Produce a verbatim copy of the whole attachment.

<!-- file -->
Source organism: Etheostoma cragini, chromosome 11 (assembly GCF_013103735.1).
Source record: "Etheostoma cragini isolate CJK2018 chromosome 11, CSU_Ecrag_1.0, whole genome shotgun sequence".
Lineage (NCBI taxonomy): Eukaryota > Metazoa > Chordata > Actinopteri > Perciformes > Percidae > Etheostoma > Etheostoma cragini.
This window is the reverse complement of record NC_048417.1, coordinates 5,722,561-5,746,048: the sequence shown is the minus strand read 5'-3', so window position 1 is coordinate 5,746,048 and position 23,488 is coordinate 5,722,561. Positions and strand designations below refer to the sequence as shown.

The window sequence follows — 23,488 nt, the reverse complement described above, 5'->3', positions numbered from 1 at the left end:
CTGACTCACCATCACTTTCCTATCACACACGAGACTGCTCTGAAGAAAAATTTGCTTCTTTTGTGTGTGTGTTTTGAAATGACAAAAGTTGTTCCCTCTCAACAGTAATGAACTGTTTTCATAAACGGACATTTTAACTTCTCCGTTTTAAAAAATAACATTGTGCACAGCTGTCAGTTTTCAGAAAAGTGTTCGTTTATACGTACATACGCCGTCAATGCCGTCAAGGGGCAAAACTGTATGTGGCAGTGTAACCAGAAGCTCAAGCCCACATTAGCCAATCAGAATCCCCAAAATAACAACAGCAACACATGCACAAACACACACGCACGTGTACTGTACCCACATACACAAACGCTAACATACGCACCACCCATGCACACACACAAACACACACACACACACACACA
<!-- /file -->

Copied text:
Source organism: Etheostoma cragini, chromosome 11 (assembly GCF_013103735.1).
Source record: "Etheostoma cragini isolate CJK2018 chromosome 11, CSU_Ecrag_1.0, whole genome shotgun sequence".
Lineage (NCBI taxonomy): Eukaryota > Metazoa > Chordata > Actinopteri > Perciformes > Percidae > Etheostoma > Etheostoma cragini.
This window is the reverse complement of record NC_048417.1, coordinates 5,722,561-5,746,048: the sequence shown is the minus strand read 5'-3', so window position 1 is coordinate 5,746,048 and position 23,488 is coordinate 5,722,561. Positions and strand designations below refer to the sequence as shown.

The window sequence follows — 23,488 nt, the reverse complement described above, 5'->3', positions numbered from 1 at the left end:
CTGACTCACCATCACTTTCCTATCACACACGAGACTGCTCTGAAGAAAAATTTGCTTCTTTTGTGTGTGTGTTTTGAAATGACAAAAGTTGTTCCCTCTCAACAGTAATGAACTGTTTTCATAAACGGACATTTTAACTTCTCCGTTTTAAAAAATAACATTGTGCACAGCTGTCAGTTTTCAGAAAAGTGTTCGTTTATACGTACATACGCCGTCAATGCCGTCAAGGGGCAAAACTGTATGTGGCAGTGTAACCAGAAGCTCAAGCCCACATTAGCCAATCAGAATCCCCAAAATAACAACAGCAACACATGCACAAACACACACGCACGTGTACTGTACCCACATACACAAACGCTAACATACGCACCACCCATGCACACACACAAACACACACACACACACACACA